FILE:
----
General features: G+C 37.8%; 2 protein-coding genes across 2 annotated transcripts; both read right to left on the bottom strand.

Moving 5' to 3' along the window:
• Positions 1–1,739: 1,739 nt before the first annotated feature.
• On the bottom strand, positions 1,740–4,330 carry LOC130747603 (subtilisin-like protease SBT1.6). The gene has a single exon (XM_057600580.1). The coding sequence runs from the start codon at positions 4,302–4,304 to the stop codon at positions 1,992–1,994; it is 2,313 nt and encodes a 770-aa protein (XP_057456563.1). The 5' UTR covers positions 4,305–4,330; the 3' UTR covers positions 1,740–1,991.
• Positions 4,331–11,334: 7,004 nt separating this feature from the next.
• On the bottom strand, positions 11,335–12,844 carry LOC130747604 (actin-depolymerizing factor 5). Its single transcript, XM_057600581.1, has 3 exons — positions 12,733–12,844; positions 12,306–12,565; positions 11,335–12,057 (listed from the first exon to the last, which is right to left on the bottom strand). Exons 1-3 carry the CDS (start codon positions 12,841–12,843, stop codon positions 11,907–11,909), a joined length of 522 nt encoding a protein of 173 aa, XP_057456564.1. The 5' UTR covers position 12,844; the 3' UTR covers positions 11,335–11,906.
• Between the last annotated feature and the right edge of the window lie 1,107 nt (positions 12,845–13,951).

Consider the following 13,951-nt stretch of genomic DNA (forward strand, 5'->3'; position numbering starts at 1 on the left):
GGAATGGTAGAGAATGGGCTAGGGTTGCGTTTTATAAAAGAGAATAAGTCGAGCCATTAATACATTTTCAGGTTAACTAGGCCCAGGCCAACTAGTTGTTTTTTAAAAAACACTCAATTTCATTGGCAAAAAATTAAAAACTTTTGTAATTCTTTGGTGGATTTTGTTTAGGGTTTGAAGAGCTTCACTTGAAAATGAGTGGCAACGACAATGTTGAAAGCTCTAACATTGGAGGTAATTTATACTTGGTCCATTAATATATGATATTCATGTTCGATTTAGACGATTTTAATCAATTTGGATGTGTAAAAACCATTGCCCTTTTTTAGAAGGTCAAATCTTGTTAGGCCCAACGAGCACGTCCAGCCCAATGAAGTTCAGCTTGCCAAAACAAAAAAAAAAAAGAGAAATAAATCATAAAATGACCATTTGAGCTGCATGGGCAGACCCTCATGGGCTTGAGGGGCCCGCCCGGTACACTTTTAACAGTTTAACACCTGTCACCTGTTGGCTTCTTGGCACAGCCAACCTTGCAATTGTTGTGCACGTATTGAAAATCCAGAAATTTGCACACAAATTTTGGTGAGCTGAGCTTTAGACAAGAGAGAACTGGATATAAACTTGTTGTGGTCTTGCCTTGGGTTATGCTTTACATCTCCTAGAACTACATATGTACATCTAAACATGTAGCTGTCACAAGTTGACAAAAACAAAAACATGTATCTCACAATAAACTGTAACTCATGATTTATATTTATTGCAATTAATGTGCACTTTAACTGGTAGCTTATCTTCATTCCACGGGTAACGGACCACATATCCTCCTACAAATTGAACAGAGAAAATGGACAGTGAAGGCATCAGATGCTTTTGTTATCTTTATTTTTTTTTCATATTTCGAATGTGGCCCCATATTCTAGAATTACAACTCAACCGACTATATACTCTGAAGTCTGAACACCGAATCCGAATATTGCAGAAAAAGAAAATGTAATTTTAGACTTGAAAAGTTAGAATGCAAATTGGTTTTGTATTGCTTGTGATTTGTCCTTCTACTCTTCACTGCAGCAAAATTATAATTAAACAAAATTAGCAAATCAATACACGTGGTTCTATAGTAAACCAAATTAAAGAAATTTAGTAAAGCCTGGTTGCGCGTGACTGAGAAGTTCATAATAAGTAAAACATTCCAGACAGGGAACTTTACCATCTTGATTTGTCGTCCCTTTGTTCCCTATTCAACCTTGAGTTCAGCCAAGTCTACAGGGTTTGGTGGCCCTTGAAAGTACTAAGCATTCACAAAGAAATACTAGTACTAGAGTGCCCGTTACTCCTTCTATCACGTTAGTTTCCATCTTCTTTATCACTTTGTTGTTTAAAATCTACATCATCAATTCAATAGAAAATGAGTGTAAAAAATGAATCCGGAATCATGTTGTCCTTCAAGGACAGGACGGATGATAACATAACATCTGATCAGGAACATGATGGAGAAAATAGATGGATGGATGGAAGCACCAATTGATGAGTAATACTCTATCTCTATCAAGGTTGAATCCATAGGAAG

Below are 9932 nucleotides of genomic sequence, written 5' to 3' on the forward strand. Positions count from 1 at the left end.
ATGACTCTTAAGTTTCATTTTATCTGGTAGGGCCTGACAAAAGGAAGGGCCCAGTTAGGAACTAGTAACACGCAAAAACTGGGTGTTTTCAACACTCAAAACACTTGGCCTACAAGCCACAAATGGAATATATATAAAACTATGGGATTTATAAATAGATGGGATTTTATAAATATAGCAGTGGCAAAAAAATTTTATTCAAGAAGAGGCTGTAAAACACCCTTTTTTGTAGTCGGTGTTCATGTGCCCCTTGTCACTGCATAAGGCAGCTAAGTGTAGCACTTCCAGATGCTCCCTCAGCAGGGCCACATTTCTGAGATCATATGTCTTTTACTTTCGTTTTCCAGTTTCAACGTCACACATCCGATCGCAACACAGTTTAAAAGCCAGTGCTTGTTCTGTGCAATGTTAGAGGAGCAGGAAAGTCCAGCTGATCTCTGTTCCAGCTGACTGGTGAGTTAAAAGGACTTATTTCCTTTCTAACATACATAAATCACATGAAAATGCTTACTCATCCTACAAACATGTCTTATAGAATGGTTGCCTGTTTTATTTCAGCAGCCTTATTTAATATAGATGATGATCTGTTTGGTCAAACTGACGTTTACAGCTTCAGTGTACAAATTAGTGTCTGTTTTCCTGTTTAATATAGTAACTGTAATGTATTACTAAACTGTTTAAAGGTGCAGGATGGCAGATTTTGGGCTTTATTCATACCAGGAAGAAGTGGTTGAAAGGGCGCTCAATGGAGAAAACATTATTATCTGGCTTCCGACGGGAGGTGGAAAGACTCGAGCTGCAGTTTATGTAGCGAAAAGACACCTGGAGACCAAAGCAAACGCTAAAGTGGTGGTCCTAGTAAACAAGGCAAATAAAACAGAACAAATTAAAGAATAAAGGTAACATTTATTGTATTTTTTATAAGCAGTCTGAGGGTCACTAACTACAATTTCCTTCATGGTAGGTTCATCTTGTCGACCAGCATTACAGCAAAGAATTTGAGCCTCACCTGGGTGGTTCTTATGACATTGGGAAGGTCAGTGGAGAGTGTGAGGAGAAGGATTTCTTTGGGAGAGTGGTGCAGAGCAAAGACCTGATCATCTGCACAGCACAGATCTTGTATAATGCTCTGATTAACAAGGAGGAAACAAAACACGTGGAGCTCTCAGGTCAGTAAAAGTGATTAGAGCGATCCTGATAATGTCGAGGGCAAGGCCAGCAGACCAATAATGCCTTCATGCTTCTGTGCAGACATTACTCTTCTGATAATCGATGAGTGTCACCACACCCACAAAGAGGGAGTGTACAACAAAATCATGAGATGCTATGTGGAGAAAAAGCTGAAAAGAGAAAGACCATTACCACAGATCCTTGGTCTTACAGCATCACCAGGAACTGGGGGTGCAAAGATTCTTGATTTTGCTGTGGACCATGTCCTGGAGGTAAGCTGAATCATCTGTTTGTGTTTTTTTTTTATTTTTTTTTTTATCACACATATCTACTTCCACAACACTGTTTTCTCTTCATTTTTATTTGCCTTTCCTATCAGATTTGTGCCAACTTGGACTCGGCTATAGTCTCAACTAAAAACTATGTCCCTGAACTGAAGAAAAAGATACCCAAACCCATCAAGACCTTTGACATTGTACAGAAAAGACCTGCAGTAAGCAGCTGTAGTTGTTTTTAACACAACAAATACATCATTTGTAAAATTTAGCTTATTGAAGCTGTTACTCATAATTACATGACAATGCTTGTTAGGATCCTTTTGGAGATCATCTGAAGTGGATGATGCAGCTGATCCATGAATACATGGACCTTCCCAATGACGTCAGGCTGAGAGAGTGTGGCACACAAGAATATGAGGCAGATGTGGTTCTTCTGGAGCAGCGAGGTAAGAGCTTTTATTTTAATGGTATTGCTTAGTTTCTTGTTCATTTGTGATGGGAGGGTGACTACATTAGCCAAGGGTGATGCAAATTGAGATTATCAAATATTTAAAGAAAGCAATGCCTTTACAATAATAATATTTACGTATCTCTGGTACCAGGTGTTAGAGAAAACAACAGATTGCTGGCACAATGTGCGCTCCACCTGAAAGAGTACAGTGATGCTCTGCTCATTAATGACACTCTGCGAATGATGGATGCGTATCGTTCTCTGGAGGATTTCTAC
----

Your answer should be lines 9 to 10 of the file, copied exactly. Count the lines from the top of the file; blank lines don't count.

GGAATGGTAGAGAATGGGCTAGGGTTGCGTTTTATAAAAGAGAATAAGTCGAGCCATTAATACATTTTCAGGTTAACTAGGCCCAGGCCAACTAGTTGTTTTTTAAAAAACACTCAATTTCATTGGCAAAAAATTAAAAACTTTTGTAATTCTTTGGTGGATTTTGTTTAGGGTTTGAAGAGCTTCACTTGAAAATGAGTGGCAACGACAATGTTGAAAGCTCTAACATTGGAGGTAATTTATACTTGGTCCATTAATATATGATATTCATGTTCGATTTAGACGATTTTAATCAATTTGGATGTGTAAAAACCATTGCCCTTTTTTAGAAGGTCAAATCTTGTTAGGCCCAACGAGCACGTCCAGCCCAATGAAGTTCAGCTTGCCAAAACAAAAAAAAAAAAGAGAAATAAATCATAAAATGACCATTTGAGCTGCATGGGCAGACCCTCATGGGCTTGAGGGGCCCGCCCGGTACACTTTTAACAGTTTAACACCTGTCACCTGTTGGCTTCTTGGCACAGCCAACCTTGCAATTGTTGTGCACGTATTGAAAATCCAGAAATTTGCACACAAATTTTGGTGAGCTGAGCTTTAGACAAGAGAGAACTGGATATAAACTTGTTGTGGTCTTGCCTTGGGTTATGCTTTACATCTCCTAGAACTACATATGTACATCTAAACATGTAGCTGTCACAAGTTGACAAAAACAAAAACATGTATCTCACAATAAACTGTAACTCATGATTTATATTTATTGCAATTAATGTGCACTTTAACTGGTAGCTTATCTTCATTCCACGGGTAACGGACCACATATCCTCCTACAAATTGAACAGAGAAAATGGACAGTGAAGGCATCAGATGCTTTTGTTATCTTTATTTTTTTTTCATATTTCGAATGTGGCCCCATATTCTAGAATTACAACTCAACCGACTATATACTCTGAAGTCTGAACACCGAATCCGAATATTGCAGAAAAAGAAAATGTAATTTTAGACTTGAAAAGTTAGAATGCAAATTGGTTTTGTATTGCTTGTGATTTGTCCTTCTACTCTTCACTGCAGCAAAATTATAATTAAACAAAATTAGCAAATCAATACACGTGGTTCTATAGTAAACCAAATTAAAGAAATTTAGTAAAGCCTGGTTGCGCGTGACTGAGAAGTTCATAATAAGTAAAACATTCCAGACAGGGAACTTTACCATCTTGATTTGTCGTCCCTTTGTTCCCTATTCAACCTTGAGTTCAGCCAAGTCTACAGGGTTTGGTGGCCCTTGAAAGTACTAAGCATTCACAAAGAAATACTAGTACTAGAGTGCCCGTTACTCCTTCTATCACGTTAGTTTCCATCTTCTTTATCACTTTGTTGTTTAAAATCTACATCATCAATTCAATAGAAAATGAGTGTAAAAAATGAATCCGGAATCATGTTGTCCTTCAAGGACAGGACGGATGATAACATAACATCTGATCAGGAACATGATGGAGAAAATAGATGGATGGATGGAAGCACCAATTGATGAGTAATACTCTATCTCTATCAAGGTTGAATCCATAGGAAG

Below are 9932 nucleotides of genomic sequence, written 5' to 3' on the forward strand. Positions count from 1 at the left end.